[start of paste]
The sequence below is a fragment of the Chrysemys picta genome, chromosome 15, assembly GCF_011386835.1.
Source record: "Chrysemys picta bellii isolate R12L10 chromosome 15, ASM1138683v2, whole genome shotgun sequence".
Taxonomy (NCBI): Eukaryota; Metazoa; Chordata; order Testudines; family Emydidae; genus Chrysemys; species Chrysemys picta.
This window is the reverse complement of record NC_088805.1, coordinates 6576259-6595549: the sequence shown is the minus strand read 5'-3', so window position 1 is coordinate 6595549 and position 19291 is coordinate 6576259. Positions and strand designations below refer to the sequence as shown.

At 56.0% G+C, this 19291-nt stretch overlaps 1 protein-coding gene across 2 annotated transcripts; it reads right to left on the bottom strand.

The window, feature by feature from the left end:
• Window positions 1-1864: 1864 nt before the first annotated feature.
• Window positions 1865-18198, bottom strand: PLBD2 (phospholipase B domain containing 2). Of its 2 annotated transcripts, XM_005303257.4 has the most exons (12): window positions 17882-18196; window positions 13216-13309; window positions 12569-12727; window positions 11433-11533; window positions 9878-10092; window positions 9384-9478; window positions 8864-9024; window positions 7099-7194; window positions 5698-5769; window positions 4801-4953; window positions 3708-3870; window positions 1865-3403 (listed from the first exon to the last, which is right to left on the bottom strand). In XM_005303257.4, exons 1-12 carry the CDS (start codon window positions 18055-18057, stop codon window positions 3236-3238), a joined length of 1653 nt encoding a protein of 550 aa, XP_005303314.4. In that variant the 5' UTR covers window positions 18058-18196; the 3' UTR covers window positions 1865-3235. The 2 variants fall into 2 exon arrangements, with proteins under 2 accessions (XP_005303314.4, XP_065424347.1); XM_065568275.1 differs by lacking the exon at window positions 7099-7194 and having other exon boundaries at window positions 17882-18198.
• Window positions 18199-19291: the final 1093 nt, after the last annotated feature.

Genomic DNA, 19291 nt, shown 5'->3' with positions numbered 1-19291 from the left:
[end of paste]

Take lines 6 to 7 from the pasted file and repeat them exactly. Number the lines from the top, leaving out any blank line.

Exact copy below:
The window, feature by feature from the left end:
• Window positions 1-1864: 1864 nt before the first annotated feature.